Walmart raises minimum wage as retail labor market remains tight

An employee arranges beauty product gift boxes displayed for sale at a Wal-Mart Stores Inc. location in Los Angeles, California.

Patrick T. Fallon | Bloomberg | Getty Images

Walmart said Tuesday that it is raising its minimum wage for store employees to $14 an hour, representing a roughly 17% jump for the workers who stock shelves and cater to customers.

Starting in early March, store employees will make between $14 and $19 an hour. They currently earn between $12 and $18 an hour, according to Walmart spokeswoman Anne Hatfield.

With the move, the retailer’s U.S. average wage is expected to be more than $17.50, Walmart U.S. CEO John Furner said in an employee-wide memo on Tuesday.

About 340,000 store employees will get a raise because of the move, Hatfield said. That’s roughly a quarter of Walmart’s 1.3 million workers who work in the field, driving trucks, packing up online purchases and serving in stores.

The retail giant, which is the country’s largest private employer with 1.6 million employees, is hiking pay as part of employees’ annual increases. It comes as retailers continue to grapple with a tight labor market, despite thousands of job cuts at prominent tech companies, banks and media organizations.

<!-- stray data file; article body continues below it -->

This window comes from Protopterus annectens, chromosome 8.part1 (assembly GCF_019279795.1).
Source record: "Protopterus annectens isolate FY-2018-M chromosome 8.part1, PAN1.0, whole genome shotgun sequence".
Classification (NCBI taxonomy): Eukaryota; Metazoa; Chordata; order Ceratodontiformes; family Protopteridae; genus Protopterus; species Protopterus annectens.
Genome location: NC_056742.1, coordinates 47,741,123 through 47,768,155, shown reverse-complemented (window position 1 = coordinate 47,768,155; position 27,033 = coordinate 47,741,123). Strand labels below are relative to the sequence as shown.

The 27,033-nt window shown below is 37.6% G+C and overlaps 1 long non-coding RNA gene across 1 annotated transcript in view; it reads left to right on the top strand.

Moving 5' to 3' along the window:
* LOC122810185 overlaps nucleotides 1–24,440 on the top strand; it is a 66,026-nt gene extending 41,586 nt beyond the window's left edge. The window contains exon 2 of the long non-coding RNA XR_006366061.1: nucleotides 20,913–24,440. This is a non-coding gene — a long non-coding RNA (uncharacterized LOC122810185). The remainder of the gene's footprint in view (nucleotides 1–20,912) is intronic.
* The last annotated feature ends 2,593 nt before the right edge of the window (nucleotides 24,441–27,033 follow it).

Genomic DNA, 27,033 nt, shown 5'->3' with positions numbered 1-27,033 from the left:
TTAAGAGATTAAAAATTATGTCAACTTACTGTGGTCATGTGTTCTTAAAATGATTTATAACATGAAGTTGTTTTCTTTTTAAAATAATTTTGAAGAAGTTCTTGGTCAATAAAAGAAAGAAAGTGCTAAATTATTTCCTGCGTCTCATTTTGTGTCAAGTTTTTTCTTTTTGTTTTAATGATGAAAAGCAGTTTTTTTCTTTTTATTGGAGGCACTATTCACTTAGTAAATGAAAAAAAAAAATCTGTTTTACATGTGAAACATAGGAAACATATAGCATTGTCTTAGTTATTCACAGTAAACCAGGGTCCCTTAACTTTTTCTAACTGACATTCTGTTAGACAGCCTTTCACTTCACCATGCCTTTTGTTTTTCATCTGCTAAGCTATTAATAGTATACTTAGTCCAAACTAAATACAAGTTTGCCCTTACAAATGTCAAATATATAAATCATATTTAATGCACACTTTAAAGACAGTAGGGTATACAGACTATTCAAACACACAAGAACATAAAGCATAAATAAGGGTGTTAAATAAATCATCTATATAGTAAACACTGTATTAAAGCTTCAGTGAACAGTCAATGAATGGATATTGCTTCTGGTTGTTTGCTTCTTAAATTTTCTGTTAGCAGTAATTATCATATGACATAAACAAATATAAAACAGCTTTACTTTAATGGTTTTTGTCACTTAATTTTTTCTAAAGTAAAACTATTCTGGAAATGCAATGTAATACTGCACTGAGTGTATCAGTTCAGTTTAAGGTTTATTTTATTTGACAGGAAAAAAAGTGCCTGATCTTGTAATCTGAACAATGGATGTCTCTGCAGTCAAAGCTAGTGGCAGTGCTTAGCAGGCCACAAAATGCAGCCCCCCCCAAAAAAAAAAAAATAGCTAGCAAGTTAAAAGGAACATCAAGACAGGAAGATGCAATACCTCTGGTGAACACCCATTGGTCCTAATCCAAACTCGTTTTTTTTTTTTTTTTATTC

In the employee memo, Furner said the wage hike will be part of many employees’ annual increases. Some of those pay increases will also go toward store employees who work in parts of the country where the labor market is more competitive, the company said.

Walmart is sweetening other perks to attract and retain employees, too. Furner said the company is adding more college degrees and certificates to its Live Better U program, which covers tuition and fees for part- and full-time workers. It is also creating more high-paid roles at its auto care centers and recruiting employees to become truck drivers, a job that can pay up to $110,000 in the first year. 

This story is developing. Please check back for updates.

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